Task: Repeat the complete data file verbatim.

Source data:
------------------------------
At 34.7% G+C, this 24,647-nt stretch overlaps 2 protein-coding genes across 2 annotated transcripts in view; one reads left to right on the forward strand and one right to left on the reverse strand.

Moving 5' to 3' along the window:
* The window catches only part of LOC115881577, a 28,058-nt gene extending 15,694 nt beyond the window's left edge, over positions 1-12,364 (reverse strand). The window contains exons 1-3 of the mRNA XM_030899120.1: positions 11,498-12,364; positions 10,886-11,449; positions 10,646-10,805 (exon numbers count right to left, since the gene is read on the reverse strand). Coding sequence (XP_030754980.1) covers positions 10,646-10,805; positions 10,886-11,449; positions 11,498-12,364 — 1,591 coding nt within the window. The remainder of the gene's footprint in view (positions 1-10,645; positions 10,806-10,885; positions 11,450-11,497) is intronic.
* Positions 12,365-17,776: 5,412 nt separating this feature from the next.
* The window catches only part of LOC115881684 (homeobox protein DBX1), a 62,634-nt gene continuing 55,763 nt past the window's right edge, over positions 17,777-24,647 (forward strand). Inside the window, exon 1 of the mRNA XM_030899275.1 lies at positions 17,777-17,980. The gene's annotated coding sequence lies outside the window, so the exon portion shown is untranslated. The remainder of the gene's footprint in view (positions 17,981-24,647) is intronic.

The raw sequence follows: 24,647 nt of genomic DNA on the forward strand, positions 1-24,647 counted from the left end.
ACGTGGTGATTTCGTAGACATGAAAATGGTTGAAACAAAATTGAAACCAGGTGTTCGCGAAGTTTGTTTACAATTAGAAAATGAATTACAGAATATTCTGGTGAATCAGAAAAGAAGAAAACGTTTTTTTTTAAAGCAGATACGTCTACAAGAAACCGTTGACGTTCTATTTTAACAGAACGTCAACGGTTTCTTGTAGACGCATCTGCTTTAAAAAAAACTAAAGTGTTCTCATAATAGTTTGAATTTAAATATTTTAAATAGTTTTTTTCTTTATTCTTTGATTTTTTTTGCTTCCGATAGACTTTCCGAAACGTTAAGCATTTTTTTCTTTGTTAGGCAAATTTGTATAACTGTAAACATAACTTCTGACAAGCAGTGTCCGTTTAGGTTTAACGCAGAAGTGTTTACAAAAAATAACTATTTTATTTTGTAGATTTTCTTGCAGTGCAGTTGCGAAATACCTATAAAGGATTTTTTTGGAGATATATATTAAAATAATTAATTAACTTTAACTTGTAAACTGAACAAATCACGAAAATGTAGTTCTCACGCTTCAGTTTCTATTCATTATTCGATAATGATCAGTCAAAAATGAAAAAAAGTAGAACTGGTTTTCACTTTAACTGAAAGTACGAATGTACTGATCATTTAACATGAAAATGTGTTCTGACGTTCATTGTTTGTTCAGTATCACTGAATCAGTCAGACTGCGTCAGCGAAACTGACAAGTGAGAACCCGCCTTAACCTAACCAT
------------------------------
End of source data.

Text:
At 34.7% G+C, this 24,647-nt stretch overlaps 2 protein-coding genes across 2 annotated transcripts in view; one reads left to right on the forward strand and one right to left on the reverse strand.

Moving 5' to 3' along the window:
* The window catches only part of LOC115881577, a 28,058-nt gene extending 15,694 nt beyond the window's left edge, over positions 1-12,364 (reverse strand). The window contains exons 1-3 of the mRNA XM_030899120.1: positions 11,498-12,364; positions 10,886-11,449; positions 10,646-10,805 (exon numbers count right to left, since the gene is read on the reverse strand). Coding sequence (XP_030754980.1) covers positions 10,646-10,805; positions 10,886-11,449; positions 11,498-12,364 — 1,591 coding nt within the window. The remainder of the gene's footprint in view (positions 1-10,645; positions 10,806-10,885; positions 11,450-11,497) is intronic.
* Positions 12,365-17,776: 5,412 nt separating this feature from the next.
* The window catches only part of LOC115881684 (homeobox protein DBX1), a 62,634-nt gene continuing 55,763 nt past the window's right edge, over positions 17,777-24,647 (forward strand). Inside the window, exon 1 of the mRNA XM_030899275.1 lies at positions 17,777-17,980. The gene's annotated coding sequence lies outside the window, so the exon portion shown is untranslated. The remainder of the gene's footprint in view (positions 17,981-24,647) is intronic.

The raw sequence follows: 24,647 nt of genomic DNA on the forward strand, positions 1-24,647 counted from the left end.
ACGTGGTGATTTCGTAGACATGAAAATGGTTGAAACAAAATTGAAACCAGGTGTTCGCGAAGTTTGTTTACAATTAGAAAATGAATTACAGAATATTCTGGTGAATCAGAAAAGAAGAAAACGTTTTTTTTTAAAGCAGATACGTCTACAAGAAACCGTTGACGTTCTATTTTAACAGAACGTCAACGGTTTCTTGTAGACGCATCTGCTTTAAAAAAAACTAAAGTGTTCTCATAATAGTTTGAATTTAAATATTTTAAATAGTTTTTTTCTTTATTCTTTGATTTTTTTTGCTTCCGATAGACTTTCCGAAACGTTAAGCATTTTTTTCTTTGTTAGGCAAATTTGTATAACTGTAAACATAACTTCTGACAAGCAGTGTCCGTTTAGGTTTAACGCAGAAGTGTTTACAAAAAATAACTATTTTATTTTGTAGATTTTCTTGCAGTGCAGTTGCGAAATACCTATAAAGGATTTTTTTGGAGATATATATTAAAATAATTAATTAACTTTAACTTGTAAACTGAACAAATCACGAAAATGTAGTTCTCACGCTTCAGTTTCTATTCATTATTCGATAATGATCAGTCAAAAATGAAAAAAAGTAGAACTGGTTTTCACTTTAACTGAAAGTACGAATGTACTGATCATTTAACATGAAAATGTGTTCTGACGTTCATTGTTTGTTCAGTATCACTGAATCAGTCAGACTGCGTCAGCGAAACTGACAAGTGAGAACCCGCCTTAACCTAACCAT